Just how bad is it for Apple?

Tim Cook's Apple has changed its business, preparing for a time when the iPhone does not bring in the huge profits investors have come to expect Image copyright Getty Images
Image caption Tim Cook's Apple has changed its business, preparing for a time when the iPhone does not bring in the huge profits investors have come to expect

I've been reflecting on Apple's news on Wednesday, that it was dramatically cutting its revenue forecasts for the first time in 16 years.

Commentary on this seems to range from minor blip to complete disaster. But here’s how I see it.

A few years ago, I could have told you the very day my phone was due for an upgrade, and I’d stride into a shop eager to get hold of the technology that had emerged in the year or so since I got my current handset.

No longer. Fact is, the quality of phones now means we're not desperately counting down to getting a new one. That, and iPhones cost $1,000 now, which doesn’t help (but isn’t in itself the reason for Wednesday’s news, despite what everyone on Twitter keeps yelling at me).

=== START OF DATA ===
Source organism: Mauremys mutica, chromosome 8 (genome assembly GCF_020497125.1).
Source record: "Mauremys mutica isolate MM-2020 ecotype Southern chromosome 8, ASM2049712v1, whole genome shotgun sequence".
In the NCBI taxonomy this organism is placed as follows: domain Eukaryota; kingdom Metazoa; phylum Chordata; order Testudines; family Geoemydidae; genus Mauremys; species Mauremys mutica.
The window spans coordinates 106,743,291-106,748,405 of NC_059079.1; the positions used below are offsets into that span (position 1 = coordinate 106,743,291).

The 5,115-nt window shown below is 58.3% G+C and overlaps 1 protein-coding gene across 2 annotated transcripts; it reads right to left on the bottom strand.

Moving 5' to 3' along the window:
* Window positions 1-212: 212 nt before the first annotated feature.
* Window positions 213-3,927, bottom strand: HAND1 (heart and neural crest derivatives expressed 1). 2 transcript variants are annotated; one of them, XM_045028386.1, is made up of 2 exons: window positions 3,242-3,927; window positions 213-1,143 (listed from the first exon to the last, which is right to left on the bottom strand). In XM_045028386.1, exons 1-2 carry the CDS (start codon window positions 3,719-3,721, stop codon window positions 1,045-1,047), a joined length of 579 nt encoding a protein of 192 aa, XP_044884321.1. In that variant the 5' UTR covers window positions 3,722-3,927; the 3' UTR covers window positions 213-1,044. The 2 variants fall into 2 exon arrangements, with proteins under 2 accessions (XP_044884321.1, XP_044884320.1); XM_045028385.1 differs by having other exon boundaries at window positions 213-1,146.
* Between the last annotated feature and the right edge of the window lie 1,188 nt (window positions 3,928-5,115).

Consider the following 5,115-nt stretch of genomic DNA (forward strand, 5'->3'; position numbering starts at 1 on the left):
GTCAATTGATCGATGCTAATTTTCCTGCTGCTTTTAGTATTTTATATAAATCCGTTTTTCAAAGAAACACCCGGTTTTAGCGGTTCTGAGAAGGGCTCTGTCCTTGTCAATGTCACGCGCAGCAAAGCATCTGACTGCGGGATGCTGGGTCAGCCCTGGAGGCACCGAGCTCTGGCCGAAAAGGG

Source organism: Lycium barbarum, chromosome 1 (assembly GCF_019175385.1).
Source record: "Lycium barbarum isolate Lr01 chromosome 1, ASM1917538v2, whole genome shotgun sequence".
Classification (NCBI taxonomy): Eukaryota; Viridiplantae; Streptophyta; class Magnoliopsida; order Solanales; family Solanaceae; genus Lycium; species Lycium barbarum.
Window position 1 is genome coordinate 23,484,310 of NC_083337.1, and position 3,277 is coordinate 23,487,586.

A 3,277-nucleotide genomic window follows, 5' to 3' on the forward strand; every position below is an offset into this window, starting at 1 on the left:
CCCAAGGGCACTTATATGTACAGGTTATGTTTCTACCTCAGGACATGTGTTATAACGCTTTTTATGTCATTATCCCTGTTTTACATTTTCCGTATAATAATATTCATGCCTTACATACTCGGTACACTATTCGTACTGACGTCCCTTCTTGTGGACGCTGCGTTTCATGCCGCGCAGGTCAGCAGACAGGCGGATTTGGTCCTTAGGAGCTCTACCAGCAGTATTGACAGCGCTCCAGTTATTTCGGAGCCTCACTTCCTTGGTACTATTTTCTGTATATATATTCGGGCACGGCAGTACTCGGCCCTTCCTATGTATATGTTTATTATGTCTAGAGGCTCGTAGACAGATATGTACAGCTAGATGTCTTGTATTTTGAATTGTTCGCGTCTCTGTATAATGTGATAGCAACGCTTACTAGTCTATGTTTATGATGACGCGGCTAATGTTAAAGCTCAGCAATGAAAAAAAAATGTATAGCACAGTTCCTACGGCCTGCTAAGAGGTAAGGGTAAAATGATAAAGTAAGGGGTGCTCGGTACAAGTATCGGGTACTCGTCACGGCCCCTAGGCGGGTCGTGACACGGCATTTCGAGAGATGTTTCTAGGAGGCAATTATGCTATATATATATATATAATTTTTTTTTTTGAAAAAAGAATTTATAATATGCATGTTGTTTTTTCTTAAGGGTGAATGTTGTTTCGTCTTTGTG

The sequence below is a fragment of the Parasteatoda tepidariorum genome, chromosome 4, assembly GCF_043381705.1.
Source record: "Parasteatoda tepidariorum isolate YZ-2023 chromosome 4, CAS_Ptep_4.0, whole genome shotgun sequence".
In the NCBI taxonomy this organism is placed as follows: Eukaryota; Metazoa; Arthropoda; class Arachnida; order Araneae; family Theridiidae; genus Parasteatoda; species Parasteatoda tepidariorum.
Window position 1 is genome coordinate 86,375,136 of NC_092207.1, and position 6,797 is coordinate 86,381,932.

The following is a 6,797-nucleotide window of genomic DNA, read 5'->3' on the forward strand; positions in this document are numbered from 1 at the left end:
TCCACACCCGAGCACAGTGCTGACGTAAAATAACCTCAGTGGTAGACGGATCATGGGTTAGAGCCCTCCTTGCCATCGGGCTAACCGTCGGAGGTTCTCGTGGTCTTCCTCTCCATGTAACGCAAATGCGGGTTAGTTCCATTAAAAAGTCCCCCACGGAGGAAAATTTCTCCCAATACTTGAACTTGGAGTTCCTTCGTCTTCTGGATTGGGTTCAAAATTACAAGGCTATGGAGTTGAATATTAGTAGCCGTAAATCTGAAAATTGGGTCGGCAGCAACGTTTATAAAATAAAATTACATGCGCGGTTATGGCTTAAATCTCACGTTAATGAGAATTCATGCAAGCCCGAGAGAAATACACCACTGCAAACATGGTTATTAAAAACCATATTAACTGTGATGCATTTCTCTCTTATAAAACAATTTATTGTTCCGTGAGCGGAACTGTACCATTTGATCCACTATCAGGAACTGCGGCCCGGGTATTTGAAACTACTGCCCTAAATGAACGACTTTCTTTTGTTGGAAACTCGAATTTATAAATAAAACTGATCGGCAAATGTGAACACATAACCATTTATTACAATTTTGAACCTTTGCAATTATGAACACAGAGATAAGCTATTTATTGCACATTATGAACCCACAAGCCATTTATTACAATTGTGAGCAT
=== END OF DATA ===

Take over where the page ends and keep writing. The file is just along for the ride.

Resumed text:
A better battery, a lack of big new features, terrific software that updates for free anyway… these are all factors that keep you happy with your device.

This isn’t a surprise to anyone, not least Apple, which has been preparing for the iPhone’s downturn for a while now by a) putting in place plans to entice you, such as the Upgrade Program and, b) starting to aggressively move into new areas.

Services, health and fitness, entertainment. It's done a simply spectacular job of building serious cash beyond selling hardware. The Services part of Apple makes almost as much money as Facebook's entire business. Apple is not a company in trouble.

China’s economy, on the other hand, is - and it’s meant the iPhone's decline has happened much more quickly than Apple - or anyone - had bargained for. And for that you suspect, privately, Mr Cook holds the current US administration partly responsible. The trade war is trickling down and affecting consumer confidence, Mr Cook told shareholders.

That's basically it. Now, what this might mean is a slow year (or more) while other parts of Apple grow to plug the gap. That process has started.

Apple could take a more drastic step and get its chequebook out and snap up a Netflix or a Disney, as some have suggested. Apple can certainly afford it, and it will keep investors more than happy while the other stuff is ironed out.

Or (or maybe, “and”) China's economy could improve, the trade war could be resolved, and Chinese Apple fans will no doubt go out en masse and shovel money into Tim Cook's pockets once again, making everything investors are worried about today seem like a brief, distant nightmare.

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